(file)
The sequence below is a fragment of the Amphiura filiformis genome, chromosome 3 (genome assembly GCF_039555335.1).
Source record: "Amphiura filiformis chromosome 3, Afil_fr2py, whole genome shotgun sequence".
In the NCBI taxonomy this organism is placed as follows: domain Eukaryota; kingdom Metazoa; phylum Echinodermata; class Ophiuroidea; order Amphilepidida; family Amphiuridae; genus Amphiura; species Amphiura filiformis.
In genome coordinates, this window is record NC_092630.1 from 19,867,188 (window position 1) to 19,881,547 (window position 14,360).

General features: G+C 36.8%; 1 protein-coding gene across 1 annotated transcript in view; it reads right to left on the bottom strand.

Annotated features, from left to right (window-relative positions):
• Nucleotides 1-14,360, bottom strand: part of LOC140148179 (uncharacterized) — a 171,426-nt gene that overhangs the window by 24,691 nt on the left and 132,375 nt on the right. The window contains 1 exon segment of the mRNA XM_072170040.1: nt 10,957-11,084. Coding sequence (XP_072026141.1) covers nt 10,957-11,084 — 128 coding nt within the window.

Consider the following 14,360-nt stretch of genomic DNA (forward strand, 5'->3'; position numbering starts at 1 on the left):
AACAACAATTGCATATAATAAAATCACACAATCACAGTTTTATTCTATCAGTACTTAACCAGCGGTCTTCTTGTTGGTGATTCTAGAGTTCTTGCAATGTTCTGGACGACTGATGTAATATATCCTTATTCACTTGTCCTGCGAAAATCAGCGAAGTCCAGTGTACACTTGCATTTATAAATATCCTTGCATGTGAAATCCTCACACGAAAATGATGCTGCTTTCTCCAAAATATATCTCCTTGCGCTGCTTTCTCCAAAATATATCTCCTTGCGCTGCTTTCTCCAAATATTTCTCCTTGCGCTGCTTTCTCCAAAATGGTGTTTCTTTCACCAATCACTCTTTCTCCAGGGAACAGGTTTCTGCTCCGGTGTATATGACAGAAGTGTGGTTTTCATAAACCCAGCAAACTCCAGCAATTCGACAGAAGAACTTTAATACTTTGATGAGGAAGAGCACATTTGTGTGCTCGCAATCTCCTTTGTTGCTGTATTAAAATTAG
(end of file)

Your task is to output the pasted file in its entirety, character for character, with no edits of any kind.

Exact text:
The sequence below is a fragment of the Amphiura filiformis genome, chromosome 3 (genome assembly GCF_039555335.1).
Source record: "Amphiura filiformis chromosome 3, Afil_fr2py, whole genome shotgun sequence".
In the NCBI taxonomy this organism is placed as follows: domain Eukaryota; kingdom Metazoa; phylum Echinodermata; class Ophiuroidea; order Amphilepidida; family Amphiuridae; genus Amphiura; species Amphiura filiformis.
In genome coordinates, this window is record NC_092630.1 from 19,867,188 (window position 1) to 19,881,547 (window position 14,360).

General features: G+C 36.8%; 1 protein-coding gene across 1 annotated transcript in view; it reads right to left on the bottom strand.

Annotated features, from left to right (window-relative positions):
• Nucleotides 1-14,360, bottom strand: part of LOC140148179 (uncharacterized) — a 171,426-nt gene that overhangs the window by 24,691 nt on the left and 132,375 nt on the right. The window contains 1 exon segment of the mRNA XM_072170040.1: nt 10,957-11,084. Coding sequence (XP_072026141.1) covers nt 10,957-11,084 — 128 coding nt within the window.

Consider the following 14,360-nt stretch of genomic DNA (forward strand, 5'->3'; position numbering starts at 1 on the left):
AACAACAATTGCATATAATAAAATCACACAATCACAGTTTTATTCTATCAGTACTTAACCAGCGGTCTTCTTGTTGGTGATTCTAGAGTTCTTGCAATGTTCTGGACGACTGATGTAATATATCCTTATTCACTTGTCCTGCGAAAATCAGCGAAGTCCAGTGTACACTTGCATTTATAAATATCCTTGCATGTGAAATCCTCACACGAAAATGATGCTGCTTTCTCCAAAATATATCTCCTTGCGCTGCTTTCTCCAAAATATATCTCCTTGCGCTGCTTTCTCCAAATATTTCTCCTTGCGCTGCTTTCTCCAAAATGGTGTTTCTTTCACCAATCACTCTTTCTCCAGGGAACAGGTTTCTGCTCCGGTGTATATGACAGAAGTGTGGTTTTCATAAACCCAGCAAACTCCAGCAATTCGACAGAAGAACTTTAATACTTTGATGAGGAAGAGCACATTTGTGTGCTCGCAATCTCCTTTGTTGCTGTATTAAAATTAG